Tuesday, March 1, 2011

Review: Tunng at the East Brunswick Club (22/02/11)

Forthcoming in Inpress:

Two different sensibilities, two different perspectives. As we head home from the gig, Alex has a great big smile on her face. She’s been charmed by Tunng tonight. And I can see why. For starters, their music is just as quirky and delicately articulated live as it is on record. Acoustic guitars and percussion blend seemlessly with the electronic chirps and pre-recorded beats for which the group have rightly made a name for themselves as stalwarts of Britain’s so-called ‘folktronica’ scene. But in the flesh they also bring to this a self-deprecating English humour which is genuinely endearing. Lead singer Mike Lindsey deserves a lot of the credit in this respect. He seems like a genuinely affable guy. And having temporarily daubed a pair of outrageous blue and gold winged sunglasses for the occasion, his outrageously out of place faux-metal guitar solo on By Dusk They Were In The City is unquestionably one of the night’s highlights: a moment of musical slap-stick genius. That this is a band with its collective tongue (tunng?) planted very firmly in its cheek is abundantly clear. Alex, as I say, is one hundred percent sold. And she certainly isn’t the only one this evening either.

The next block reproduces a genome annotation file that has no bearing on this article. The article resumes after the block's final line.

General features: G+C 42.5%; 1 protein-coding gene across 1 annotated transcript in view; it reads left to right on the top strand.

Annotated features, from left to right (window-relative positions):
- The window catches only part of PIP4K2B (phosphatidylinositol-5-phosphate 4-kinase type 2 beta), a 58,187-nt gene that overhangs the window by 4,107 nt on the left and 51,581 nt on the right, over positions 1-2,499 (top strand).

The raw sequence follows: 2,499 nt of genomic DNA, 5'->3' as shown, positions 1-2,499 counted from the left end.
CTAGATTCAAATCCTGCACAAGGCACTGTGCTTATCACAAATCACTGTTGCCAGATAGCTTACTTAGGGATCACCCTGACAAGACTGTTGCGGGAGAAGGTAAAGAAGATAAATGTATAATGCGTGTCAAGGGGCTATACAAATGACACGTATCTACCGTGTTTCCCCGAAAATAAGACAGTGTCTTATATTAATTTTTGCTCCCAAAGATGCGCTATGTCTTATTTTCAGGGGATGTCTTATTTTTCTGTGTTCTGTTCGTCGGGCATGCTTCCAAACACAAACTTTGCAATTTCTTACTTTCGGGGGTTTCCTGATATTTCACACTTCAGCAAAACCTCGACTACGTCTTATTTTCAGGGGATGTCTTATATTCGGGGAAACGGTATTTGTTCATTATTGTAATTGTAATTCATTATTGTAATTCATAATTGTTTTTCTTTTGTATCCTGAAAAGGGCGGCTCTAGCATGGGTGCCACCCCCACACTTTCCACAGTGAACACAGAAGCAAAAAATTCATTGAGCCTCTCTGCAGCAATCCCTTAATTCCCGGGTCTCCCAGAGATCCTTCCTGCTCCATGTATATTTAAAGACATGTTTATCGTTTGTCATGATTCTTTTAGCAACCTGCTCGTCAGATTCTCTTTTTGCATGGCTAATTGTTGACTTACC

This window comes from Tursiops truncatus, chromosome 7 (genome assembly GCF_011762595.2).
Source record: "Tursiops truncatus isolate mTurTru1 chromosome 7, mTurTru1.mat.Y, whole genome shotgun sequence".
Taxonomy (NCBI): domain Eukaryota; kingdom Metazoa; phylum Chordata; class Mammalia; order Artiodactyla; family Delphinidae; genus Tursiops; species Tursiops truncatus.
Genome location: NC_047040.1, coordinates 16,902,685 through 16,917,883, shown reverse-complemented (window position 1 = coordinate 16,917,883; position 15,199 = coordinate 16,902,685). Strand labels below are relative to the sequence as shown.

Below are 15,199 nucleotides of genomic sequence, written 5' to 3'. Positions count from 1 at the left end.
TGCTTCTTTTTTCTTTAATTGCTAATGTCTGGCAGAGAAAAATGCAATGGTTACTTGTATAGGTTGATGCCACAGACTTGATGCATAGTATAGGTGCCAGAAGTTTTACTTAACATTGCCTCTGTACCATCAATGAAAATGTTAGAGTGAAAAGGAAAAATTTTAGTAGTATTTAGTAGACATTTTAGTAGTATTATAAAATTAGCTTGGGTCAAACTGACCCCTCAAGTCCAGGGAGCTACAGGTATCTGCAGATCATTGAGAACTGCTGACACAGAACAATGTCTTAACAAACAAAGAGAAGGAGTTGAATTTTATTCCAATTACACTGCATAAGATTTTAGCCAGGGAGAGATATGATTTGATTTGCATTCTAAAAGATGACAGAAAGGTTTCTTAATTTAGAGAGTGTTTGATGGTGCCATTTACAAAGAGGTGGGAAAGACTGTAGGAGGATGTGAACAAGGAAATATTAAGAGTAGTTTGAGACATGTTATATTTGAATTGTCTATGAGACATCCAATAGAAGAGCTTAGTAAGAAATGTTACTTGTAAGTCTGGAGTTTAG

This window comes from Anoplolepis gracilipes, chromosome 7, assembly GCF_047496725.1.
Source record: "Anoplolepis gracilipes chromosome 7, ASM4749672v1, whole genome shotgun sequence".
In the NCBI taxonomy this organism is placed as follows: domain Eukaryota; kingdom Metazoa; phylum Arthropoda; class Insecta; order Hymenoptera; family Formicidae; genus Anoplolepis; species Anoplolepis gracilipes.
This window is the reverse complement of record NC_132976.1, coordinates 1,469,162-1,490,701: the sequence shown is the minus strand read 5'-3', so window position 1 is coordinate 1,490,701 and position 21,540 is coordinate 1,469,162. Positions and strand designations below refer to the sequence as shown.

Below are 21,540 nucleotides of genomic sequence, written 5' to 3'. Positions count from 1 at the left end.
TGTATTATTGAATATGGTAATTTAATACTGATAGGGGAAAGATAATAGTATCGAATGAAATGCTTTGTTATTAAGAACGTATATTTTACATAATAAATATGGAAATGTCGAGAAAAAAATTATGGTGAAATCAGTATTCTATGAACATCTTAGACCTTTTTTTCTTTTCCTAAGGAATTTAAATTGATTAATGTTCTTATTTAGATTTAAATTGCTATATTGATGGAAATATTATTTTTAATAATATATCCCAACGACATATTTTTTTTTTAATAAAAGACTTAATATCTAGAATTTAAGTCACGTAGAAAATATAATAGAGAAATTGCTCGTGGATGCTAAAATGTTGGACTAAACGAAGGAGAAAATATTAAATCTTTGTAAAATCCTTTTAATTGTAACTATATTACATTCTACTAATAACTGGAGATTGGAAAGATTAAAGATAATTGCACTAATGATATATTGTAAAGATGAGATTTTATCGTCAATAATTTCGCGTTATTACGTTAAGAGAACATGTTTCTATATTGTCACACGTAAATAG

For my part though, I can’t help but feel that it’s all just a little bit nice. As fun as Tunng admittedly are and for all their pretentions at genre-bending, tonight the line between this and straight-up blandness sometimes seems precariously thin. The tempos plod and the crowd gently bobs and everyone is very nice and sensible and polite and we’ll all be tucked up safely in bed again shortly after 11. God knows I hate myself for saying it, but this is a Tuesday night gig if ever there was one.

Of course, I’m just as well aware as the rest of you that this whole Lester Bangs music-as-Dionysian-headfuck schtick is nothing but a tired old rockist cliché by this point. And that now that mp3’s have become the permanent wallpaper to our acoustic lives, it’s unfair really to criticise the likes of Tunng - who seem like a great bunch and whose records at one point or another I’ve really liked - for making such a pleasant racket. But the thing is that the wallpaperification of music culture simply makes me itch for those rapturous, transcendent moments even more. I’m on the hunt for jouissance and nice simply doesn’t cut it.

This is why I find it so difficult to know what to say about opener Fergus Brown. He seems like a good bloke and a genuinely decent musician. But – and here’s the real point – as the indie-folk nexus takes up an increasingly central place in the mainstream, I find myself increasingly tired of it all. I’m tired of singer-songwriters, I’m tired of folk, I’m tired of 90s FM pop revivalism and all of their lovingly crafted ditties. It’s all so utterly blissless.

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